CASE LAW - R v Milne

BC Courts Coat of ArmsThis is a unique case that has created a bit of a media buzz since it's release. Gabriel Milne was driving on the Malahat Highway near Langford and chose to pass a small tourist bus that had slowed aggressively in front of him. He changed lanes to do this and during the lane change noticed a transport truck that was overtaking him move into the left lane as well.

Fearing a collision, Mr. Milne sped up, exceeding the posted speed limit, passed the tourist bus and then moved back to the right lane and slowed to the speed limit.

This all took place at a spot where Cst. Narraway of the Capital Regional District Integrated Road Safety Unit (IRSU) was working. He measured the speed of Mr. Milne's vehicle at 105 km/h in the 80 zone, waved him to the side and issued a speeding ticket.

Mr. Milne disputed the ticket, admitted that he was speeding, but justified his action using the defence of necessity. There was no other option open to him to avoid being rear ended by the transport truck.

Cst. Narraway was unable to provide the court with information about the transport truck and it's driver was not called as a witness.

Judicial Justice Gordon examines the defence of necessity and agreed with Mr. Milne, dismissing the ticket.


It's an interesting case, alright. Just from reading the evidence, I get the sense that when the tourist bus slowed (apparently abruptly) his initial reaction should have been to do likewise and get on the brakes.

If you don't take the time to check out the whole situation around you (including traffic behind as well as what the tourist bus suddenly slowed for) then you've got no business attempting to pass. That's pretty much what the law says, along with common sense.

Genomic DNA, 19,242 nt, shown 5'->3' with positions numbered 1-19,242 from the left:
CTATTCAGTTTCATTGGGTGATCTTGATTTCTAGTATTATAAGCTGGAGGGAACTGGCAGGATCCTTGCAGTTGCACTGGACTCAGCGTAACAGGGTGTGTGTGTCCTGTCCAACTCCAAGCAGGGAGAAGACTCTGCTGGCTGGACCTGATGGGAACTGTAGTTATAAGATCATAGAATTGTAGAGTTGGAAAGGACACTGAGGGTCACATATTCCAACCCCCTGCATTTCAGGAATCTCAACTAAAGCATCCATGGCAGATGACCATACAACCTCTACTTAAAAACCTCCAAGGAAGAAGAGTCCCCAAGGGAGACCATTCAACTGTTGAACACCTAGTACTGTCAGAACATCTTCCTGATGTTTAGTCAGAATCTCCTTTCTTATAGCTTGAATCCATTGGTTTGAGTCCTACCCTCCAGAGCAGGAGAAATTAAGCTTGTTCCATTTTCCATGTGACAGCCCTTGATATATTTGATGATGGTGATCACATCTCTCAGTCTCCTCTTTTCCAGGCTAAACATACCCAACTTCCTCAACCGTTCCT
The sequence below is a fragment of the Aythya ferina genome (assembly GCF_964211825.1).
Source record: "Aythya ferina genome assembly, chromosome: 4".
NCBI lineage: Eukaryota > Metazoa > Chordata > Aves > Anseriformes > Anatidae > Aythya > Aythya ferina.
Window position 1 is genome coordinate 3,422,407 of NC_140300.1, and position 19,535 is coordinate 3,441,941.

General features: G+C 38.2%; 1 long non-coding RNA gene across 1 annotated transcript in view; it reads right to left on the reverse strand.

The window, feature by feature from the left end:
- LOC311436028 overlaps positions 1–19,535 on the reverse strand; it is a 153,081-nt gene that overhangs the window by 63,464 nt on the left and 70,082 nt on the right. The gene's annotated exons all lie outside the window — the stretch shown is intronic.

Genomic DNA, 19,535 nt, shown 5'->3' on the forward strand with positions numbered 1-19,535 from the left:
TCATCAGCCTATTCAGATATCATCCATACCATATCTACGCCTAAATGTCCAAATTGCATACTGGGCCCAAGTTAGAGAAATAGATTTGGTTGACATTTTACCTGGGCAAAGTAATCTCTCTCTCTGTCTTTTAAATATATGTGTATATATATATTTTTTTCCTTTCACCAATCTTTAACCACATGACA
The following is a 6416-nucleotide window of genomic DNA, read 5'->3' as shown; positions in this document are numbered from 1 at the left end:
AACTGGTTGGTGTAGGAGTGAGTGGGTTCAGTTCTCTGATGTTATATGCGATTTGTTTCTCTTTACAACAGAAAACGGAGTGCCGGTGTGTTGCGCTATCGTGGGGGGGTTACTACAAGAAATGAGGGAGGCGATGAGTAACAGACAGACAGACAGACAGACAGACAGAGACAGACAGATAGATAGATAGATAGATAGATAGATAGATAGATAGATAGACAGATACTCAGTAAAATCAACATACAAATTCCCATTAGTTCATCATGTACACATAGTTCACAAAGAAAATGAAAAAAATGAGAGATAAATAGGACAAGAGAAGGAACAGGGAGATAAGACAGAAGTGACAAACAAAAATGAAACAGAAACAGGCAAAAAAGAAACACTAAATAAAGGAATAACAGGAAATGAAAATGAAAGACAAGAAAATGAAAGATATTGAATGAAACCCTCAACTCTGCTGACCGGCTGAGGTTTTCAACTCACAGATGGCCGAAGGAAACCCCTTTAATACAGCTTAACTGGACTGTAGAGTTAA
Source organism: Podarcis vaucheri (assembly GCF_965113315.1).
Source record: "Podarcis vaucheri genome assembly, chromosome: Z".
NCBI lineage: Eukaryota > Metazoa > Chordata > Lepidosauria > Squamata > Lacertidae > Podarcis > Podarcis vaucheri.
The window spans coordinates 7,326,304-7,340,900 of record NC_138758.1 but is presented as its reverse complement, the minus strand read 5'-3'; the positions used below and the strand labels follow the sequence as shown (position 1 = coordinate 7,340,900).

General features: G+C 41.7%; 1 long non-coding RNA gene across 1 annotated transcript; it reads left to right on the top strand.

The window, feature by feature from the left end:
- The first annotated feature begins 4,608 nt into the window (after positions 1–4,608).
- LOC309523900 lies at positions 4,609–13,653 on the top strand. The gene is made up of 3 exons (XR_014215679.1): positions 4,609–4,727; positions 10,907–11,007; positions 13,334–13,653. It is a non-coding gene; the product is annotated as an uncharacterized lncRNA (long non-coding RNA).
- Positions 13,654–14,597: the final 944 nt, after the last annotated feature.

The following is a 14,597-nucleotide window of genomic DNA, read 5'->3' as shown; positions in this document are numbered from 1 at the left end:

However, I would bet my bottom dollar that the police officer hasn't ever issued anybody - even a truck driver, with limited braking ability - a ticket for following too closely. And it would be no surprise that he spends lots of time in the sections of highway where the greatest number of people, based on the cirumstances, decide to exceed the speed limit in order to pass efficiently and open things up visually for everybody.

Back when the Malahat didn't have a concrete centre barrier separating the lanes, if you were heading north from Victoria, at the point where you finally had a long double-lane uphill section (ideal and safe for passing whatever had been creating the jam) you could see the donut skid marks from RCMP cars using oncoming radar rapidly changing direction. Apparently safely. Yeah, right. Thankfully, the traffic engineers these days have put up a lot of these barriers and made oncoming radar kinda redundant.

Oh and I must admit, after almost 49 years behind the wheel, I doubt if I have ever passed anything ahead, within our lanes or using the oncoming lane, without exceeding the posted limit. Because I believe in driving safely.